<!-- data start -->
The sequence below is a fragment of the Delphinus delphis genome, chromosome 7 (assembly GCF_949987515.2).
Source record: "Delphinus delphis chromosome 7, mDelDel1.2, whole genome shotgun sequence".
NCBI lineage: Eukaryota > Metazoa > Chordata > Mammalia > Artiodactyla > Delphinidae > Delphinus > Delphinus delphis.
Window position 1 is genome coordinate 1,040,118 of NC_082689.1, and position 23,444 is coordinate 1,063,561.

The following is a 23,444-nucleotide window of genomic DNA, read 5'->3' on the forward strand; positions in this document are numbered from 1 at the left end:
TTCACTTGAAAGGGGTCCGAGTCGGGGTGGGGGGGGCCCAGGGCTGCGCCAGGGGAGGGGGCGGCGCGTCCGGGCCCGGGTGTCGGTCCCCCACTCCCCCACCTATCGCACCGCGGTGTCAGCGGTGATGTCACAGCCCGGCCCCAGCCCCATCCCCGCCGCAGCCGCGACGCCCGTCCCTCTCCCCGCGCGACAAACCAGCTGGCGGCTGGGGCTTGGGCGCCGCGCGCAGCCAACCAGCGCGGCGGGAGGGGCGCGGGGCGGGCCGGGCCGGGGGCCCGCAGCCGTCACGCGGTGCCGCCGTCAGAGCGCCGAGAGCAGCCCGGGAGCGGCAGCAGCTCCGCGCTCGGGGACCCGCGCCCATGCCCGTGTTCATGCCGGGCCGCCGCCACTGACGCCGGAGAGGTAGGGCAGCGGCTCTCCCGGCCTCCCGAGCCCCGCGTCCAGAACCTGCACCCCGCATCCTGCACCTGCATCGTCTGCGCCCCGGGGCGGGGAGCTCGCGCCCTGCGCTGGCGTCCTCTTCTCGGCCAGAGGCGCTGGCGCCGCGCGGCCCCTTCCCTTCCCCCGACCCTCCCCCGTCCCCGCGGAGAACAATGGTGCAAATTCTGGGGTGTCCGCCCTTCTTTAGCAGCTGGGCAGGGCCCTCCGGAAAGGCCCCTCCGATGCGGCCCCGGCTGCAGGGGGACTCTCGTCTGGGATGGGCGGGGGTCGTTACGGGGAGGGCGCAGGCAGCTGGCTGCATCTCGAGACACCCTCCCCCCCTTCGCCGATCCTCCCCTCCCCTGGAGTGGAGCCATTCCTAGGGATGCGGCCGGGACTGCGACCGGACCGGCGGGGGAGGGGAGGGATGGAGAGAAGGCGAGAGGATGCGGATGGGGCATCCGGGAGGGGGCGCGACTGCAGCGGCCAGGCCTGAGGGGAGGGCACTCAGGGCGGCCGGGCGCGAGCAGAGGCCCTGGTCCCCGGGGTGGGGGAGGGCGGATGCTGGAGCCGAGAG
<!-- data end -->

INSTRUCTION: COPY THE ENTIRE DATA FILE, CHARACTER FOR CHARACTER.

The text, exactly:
The sequence below is a fragment of the Delphinus delphis genome, chromosome 7 (assembly GCF_949987515.2).
Source record: "Delphinus delphis chromosome 7, mDelDel1.2, whole genome shotgun sequence".
NCBI lineage: Eukaryota > Metazoa > Chordata > Mammalia > Artiodactyla > Delphinidae > Delphinus > Delphinus delphis.
Window position 1 is genome coordinate 1,040,118 of NC_082689.1, and position 23,444 is coordinate 1,063,561.

The following is a 23,444-nucleotide window of genomic DNA, read 5'->3' on the forward strand; positions in this document are numbered from 1 at the left end:
TTCACTTGAAAGGGGTCCGAGTCGGGGTGGGGGGGGCCCAGGGCTGCGCCAGGGGAGGGGGCGGCGCGTCCGGGCCCGGGTGTCGGTCCCCCACTCCCCCACCTATCGCACCGCGGTGTCAGCGGTGATGTCACAGCCCGGCCCCAGCCCCATCCCCGCCGCAGCCGCGACGCCCGTCCCTCTCCCCGCGCGACAAACCAGCTGGCGGCTGGGGCTTGGGCGCCGCGCGCAGCCAACCAGCGCGGCGGGAGGGGCGCGGGGCGGGCCGGGCCGGGGGCCCGCAGCCGTCACGCGGTGCCGCCGTCAGAGCGCCGAGAGCAGCCCGGGAGCGGCAGCAGCTCCGCGCTCGGGGACCCGCGCCCATGCCCGTGTTCATGCCGGGCCGCCGCCACTGACGCCGGAGAGGTAGGGCAGCGGCTCTCCCGGCCTCCCGAGCCCCGCGTCCAGAACCTGCACCCCGCATCCTGCACCTGCATCGTCTGCGCCCCGGGGCGGGGAGCTCGCGCCCTGCGCTGGCGTCCTCTTCTCGGCCAGAGGCGCTGGCGCCGCGCGGCCCCTTCCCTTCCCCCGACCCTCCCCCGTCCCCGCGGAGAACAATGGTGCAAATTCTGGGGTGTCCGCCCTTCTTTAGCAGCTGGGCAGGGCCCTCCGGAAAGGCCCCTCCGATGCGGCCCCGGCTGCAGGGGGACTCTCGTCTGGGATGGGCGGGGGTCGTTACGGGGAGGGCGCAGGCAGCTGGCTGCATCTCGAGACACCCTCCCCCCCTTCGCCGATCCTCCCCTCCCCTGGAGTGGAGCCATTCCTAGGGATGCGGCCGGGACTGCGACCGGACCGGCGGGGGAGGGGAGGGATGGAGAGAAGGCGAGAGGATGCGGATGGGGCATCCGGGAGGGGGCGCGACTGCAGCGGCCAGGCCTGAGGGGAGGGCACTCAGGGCGGCCGGGCGCGAGCAGAGGCCCTGGTCCCCGGGGTGGGGGAGGGCGGATGCTGGAGCCGAGAG